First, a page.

NJTL 50:

Helen Petersen

Ashley Marshall  |  May 2, 2019

As the USTA Foundation celebrates the 50th anniversary of the National Junior Tennis & Learning network, looks at 50 NJTL leaders and alumni who helped shape this incredible community dedicated to helping youth strive for academic and athletic excellence on the tennis court, in the classroom and in life.


In this installment, we catch up with Helen Petersen, who has been involved in NJTL for more than four decades and still makes time to spread Arthur Ashe’s legacy to children across the country.  


The Helen Petersen File


Name: Helen Petersen

NJTL Chapter: NJTL of Indianapolis, NJTL national

Role with NJTL:  Former NJTL of Indianapolis president, former NJTL national chairperson

Year became active in NJTL: 1976

How did you first come to be involved with NJTL?

Barbara Wynne and I are both from Indianapolis. ADVERTISEMENT She founded NJTL of Indianapolis in the early 70’s. I moved to town in ’76 and BB Wynne was one of the first people I met. That was my very first involvement in NJTL and I’ve not stopped since. In Indianapolis I served on the board for many years including president.  I did many tasks from registering kids in the parks to organizing annual fundraisers and meeting with potential corporate funders. After I founded the nonprofit Hamilton County Community Tennis  Association in 1990, I became more of a special events supporter for the Indianapolis NJTL.  

While I was involved with the Indianapolis NJTL, I was also involved on the national level. NJTL was its own nonprofit until it merged with USTA in 1984. In the pre-USTA I attended annual conventions and served on the board of directors. Arthur (Ashe) and Sherry (Sheridan) would attend and share their vision and passion for helping kids through tennis. There was a core group of us volunteers—Chris Beck, Barbara Wynne, Skip Hartman and Donna Fales—spread across the country who attended every year and then developed our local chapters and enhanced the national programs.

The annual national conventions were in different cities. Twice the convention was in Indianapolis and I was chair both times. Another major event was the NJTL national tournament at Forest Hills. Players from different chapters came together to play an NJTL format on the clay courts. We also had a large college scholarship program and spent countless hours reviewing applications. After the merger the annual convention eventually became the USTA Community Development Workshop and the scholarship program morphed into the USTA Foundation. In the summer was the NJTL Camp, a week-long tennis camp with the top NJTL players attending from chapters across the country. For several years it was in Indiana. Barbara Wynne and I helped get local funding (Lily Endowment for one) and worked with national staff on logistics. I also chaperoned Indianapolis NJTL players to the national  NJTL tournament. I also worked closely with local volunteers and national staff to host NJTL Regional Rallies, a day-long tennis competition for chapters within driving distance.


What are the biggest changes you’ve witnessed? How has NJTL evolved?

NJTL chapters and participants have grown, but more importantly has been the growth of the educational opportunities provided by NJTL on the chapter and national level. The AAKD and the Essay Contest are also excellent opportunities for youngsters to learn on and off the court and to have life experiences.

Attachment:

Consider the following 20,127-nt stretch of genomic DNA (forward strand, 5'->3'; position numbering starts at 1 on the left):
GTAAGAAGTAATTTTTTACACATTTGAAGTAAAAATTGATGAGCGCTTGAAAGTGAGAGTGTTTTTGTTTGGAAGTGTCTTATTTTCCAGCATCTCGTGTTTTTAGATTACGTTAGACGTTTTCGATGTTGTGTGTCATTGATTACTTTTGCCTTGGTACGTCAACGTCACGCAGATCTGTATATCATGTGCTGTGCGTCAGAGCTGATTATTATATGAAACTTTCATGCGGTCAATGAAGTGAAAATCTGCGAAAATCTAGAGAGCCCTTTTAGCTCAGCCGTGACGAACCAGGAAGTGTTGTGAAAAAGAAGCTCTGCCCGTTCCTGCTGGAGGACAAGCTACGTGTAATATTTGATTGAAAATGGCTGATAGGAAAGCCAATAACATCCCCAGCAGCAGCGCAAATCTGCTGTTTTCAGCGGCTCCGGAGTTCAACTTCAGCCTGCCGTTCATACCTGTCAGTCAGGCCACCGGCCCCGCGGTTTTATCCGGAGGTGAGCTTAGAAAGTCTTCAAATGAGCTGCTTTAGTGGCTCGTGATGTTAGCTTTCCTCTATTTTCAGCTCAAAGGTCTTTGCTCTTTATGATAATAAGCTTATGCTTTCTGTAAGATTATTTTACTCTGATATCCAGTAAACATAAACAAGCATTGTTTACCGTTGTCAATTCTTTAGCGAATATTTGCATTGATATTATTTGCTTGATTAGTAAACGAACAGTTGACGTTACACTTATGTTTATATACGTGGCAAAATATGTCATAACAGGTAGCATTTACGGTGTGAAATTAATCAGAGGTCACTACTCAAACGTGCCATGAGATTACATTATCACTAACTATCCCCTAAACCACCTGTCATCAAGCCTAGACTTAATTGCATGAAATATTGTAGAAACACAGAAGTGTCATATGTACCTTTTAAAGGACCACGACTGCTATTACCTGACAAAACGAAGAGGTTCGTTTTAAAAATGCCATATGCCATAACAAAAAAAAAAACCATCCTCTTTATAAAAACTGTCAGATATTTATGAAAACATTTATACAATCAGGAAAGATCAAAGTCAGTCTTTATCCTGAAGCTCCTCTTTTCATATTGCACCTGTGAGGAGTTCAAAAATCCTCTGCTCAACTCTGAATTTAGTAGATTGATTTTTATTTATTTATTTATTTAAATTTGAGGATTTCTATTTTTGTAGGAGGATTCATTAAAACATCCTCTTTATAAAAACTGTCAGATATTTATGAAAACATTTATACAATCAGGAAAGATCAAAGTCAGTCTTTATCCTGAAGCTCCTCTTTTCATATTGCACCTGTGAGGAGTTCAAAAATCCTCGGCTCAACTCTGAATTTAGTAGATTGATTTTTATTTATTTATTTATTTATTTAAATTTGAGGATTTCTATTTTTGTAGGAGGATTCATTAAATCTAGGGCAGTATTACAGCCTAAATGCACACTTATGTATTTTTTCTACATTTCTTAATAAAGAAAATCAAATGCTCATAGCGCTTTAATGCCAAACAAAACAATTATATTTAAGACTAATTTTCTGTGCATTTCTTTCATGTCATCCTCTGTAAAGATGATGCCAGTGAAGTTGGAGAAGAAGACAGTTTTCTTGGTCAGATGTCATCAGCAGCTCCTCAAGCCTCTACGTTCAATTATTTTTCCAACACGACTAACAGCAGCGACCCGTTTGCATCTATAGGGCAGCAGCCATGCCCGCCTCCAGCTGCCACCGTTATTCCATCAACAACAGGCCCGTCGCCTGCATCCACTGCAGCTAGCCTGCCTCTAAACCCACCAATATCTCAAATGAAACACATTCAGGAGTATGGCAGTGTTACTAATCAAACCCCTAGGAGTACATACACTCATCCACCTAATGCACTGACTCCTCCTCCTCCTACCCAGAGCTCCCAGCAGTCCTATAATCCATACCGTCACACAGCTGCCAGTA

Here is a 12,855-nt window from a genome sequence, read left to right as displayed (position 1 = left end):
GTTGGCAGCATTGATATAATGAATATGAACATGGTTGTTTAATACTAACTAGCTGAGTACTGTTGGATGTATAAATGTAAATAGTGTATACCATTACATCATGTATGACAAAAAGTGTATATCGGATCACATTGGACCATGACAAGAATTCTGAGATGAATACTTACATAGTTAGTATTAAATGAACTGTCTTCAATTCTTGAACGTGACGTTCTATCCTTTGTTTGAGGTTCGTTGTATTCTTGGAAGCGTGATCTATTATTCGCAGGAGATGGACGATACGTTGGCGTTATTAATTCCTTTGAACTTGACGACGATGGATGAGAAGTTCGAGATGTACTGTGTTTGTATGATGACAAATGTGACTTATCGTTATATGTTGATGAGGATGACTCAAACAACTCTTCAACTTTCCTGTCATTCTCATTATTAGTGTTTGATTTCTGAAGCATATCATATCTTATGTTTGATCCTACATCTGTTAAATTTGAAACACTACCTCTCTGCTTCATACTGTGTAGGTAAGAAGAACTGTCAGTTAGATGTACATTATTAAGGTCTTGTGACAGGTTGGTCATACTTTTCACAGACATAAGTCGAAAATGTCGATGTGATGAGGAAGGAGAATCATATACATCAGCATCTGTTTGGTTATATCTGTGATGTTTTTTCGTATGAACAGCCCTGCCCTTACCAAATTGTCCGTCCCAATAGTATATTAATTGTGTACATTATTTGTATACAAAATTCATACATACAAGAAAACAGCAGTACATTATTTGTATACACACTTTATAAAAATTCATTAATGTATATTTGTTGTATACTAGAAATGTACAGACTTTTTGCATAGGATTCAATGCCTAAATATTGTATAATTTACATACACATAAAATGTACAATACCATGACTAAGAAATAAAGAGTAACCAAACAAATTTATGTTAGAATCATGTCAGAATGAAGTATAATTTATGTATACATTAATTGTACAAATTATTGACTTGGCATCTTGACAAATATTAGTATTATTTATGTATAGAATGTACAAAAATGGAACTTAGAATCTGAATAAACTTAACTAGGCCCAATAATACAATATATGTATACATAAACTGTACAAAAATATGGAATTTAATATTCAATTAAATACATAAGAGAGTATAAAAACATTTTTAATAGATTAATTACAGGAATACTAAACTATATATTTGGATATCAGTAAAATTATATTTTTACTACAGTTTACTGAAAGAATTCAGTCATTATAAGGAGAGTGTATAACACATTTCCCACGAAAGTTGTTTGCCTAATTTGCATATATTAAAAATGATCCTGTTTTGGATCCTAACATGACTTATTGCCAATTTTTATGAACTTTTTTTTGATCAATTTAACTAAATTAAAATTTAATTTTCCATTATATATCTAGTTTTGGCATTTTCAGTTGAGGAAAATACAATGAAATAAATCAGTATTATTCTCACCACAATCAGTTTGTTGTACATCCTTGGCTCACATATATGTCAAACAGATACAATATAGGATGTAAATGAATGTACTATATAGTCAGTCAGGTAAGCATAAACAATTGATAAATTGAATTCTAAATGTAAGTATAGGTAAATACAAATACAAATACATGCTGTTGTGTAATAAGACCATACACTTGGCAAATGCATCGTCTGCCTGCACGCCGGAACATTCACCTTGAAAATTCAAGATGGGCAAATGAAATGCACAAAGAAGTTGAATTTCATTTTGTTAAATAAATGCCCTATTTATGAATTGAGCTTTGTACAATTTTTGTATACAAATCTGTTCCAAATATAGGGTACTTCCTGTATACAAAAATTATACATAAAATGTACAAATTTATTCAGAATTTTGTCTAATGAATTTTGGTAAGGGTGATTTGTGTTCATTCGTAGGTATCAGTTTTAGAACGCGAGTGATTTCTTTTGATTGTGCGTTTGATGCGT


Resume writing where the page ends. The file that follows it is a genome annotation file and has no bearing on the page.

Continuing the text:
How are you still involved with NJTL of Indianapolis now?

I stay involved with Indianapolis NJTL special events by supporting fundraising events and spreading the legacy of Arthur Ashe. In 2011 I created a reading program, Champion Reads, that is chapter book biographies about athletes who overcame challenges, became champions and dedicated their lives to others. They are Arthur Ashe, James Blake, Jean Driscoll, Billie Jean King, Sam McNew, Gale Sayers and George Taliaferro. I have taught Champion Reads to Indianapolis NJTL players, community centers, Boys and Girls Clubs and parks and rec summer programs. But mostly I have been a guest reader in elementary classrooms.

I have read Champion Citizen: Arthur Ashe to hundreds of school children across the country. After we’ve read the book and done some educational activities they definitely know that Arthur was a champion on the court, in the classroom and a world renown humanitarian. They also know that Arthur was still helping people when he was very sick. Sharing Arthur’s legacy with the next generation is a passion of mine


What do you enjoy the most about NJTL?

The people! The pre-USTA volunteers are still involved—some for the entire 50 years. After the 1984 merger people like Judy Levering and David Dinkins became key leaders in NJTL and community tennis. All of these people are now beyond retirement age, but yet they are still hands-on involved with NJTL and mentoring children.


How proud does it make you to be a part of such an organization that can make meaningful change in the lives of children?

Watching kids discover and hone their talents is rewarding. Seeing them grow into accomplished professionals and caring adults is living proof that NJTL changes lives. I’m very proud to still be friends with the core group of NJTL volunteers from the ‘70’s. They have inspired me for nearly half a century.

What would your message be to someone who is considering making a donation to NJTL or the USTA Foundation but is still unsure about the impact it would have?

Every dollar donated is a dollar invested in a child’s life. They are our present and our future.


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